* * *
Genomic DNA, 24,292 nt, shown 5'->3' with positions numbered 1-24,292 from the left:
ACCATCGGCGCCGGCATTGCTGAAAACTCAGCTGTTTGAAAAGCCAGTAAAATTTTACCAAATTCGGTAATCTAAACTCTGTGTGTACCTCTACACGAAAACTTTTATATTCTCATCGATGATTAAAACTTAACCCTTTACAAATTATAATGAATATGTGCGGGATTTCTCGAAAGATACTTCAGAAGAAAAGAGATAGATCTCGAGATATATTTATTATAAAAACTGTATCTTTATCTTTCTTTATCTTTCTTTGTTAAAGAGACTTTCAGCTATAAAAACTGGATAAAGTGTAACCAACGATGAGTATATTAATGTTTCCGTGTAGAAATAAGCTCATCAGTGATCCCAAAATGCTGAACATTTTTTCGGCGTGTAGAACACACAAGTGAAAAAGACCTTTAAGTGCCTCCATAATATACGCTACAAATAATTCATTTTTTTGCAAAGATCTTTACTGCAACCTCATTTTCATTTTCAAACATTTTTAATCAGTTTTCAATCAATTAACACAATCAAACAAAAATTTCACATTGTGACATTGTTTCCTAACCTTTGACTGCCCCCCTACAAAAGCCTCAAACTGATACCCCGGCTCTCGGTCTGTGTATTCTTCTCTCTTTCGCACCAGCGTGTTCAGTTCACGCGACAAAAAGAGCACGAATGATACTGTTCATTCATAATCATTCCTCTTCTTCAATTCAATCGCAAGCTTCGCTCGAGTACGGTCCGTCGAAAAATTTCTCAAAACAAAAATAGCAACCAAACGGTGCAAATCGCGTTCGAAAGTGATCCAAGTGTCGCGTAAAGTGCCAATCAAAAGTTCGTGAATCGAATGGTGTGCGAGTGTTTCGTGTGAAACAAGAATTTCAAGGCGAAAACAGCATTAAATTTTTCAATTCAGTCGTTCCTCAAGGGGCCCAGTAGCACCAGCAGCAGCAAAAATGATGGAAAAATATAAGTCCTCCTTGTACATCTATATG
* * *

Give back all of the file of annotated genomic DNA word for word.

Genomic DNA, 24,292 nt, shown 5'->3' with positions numbered 1-24,292 from the left:
ACCATCGGCGCCGGCATTGCTGAAAACTCAGCTGTTTGAAAAGCCAGTAAAATTTTACCAAATTCGGTAATCTAAACTCTGTGTGTACCTCTACACGAAAACTTTTATATTCTCATCGATGATTAAAACTTAACCCTTTACAAATTATAATGAATATGTGCGGGATTTCTCGAAAGATACTTCAGAAGAAAAGAGATAGATCTCGAGATATATTTATTATAAAAACTGTATCTTTATCTTTCTTTATCTTTCTTTGTTAAAGAGACTTTCAGCTATAAAAACTGGATAAAGTGTAACCAACGATGAGTATATTAATGTTTCCGTGTAGAAATAAGCTCATCAGTGATCCCAAAATGCTGAACATTTTTTCGGCGTGTAGAACACACAAGTGAAAAAGACCTTTAAGTGCCTCCATAATATACGCTACAAATAATTCATTTTTTTGCAAAGATCTTTACTGCAACCTCATTTTCATTTTCAAACATTTTTAATCAGTTTTCAATCAATTAACACAATCAAACAAAAATTTCACATTGTGACATTGTTTCCTAACCTTTGACTGCCCCCCTACAAAAGCCTCAAACTGATACCCCGGCTCTCGGTCTGTGTATTCTTCTCTCTTTCGCACCAGCGTGTTCAGTTCACGCGACAAAAAGAGCACGAATGATACTGTTCATTCATAATCATTCCTCTTCTTCAATTCAATCGCAAGCTTCGCTCGAGTACGGTCCGTCGAAAAATTTCTCAAAACAAAAATAGCAACCAAACGGTGCAAATCGCGTTCGAAAGTGATCCAAGTGTCGCGTAAAGTGCCAATCAAAAGTTCGTGAATCGAATGGTGTGCGAGTGTTTCGTGTGAAACAAGAATTTCAAGGCGAAAACAGCATTAAATTTTTCAATTCAGTCGTTCCTCAAGGGGCCCAGTAGCACCAGCAGCAGCAAAAATGATGGAAAAATATAAGTCCTCCTTGTACATCTATATG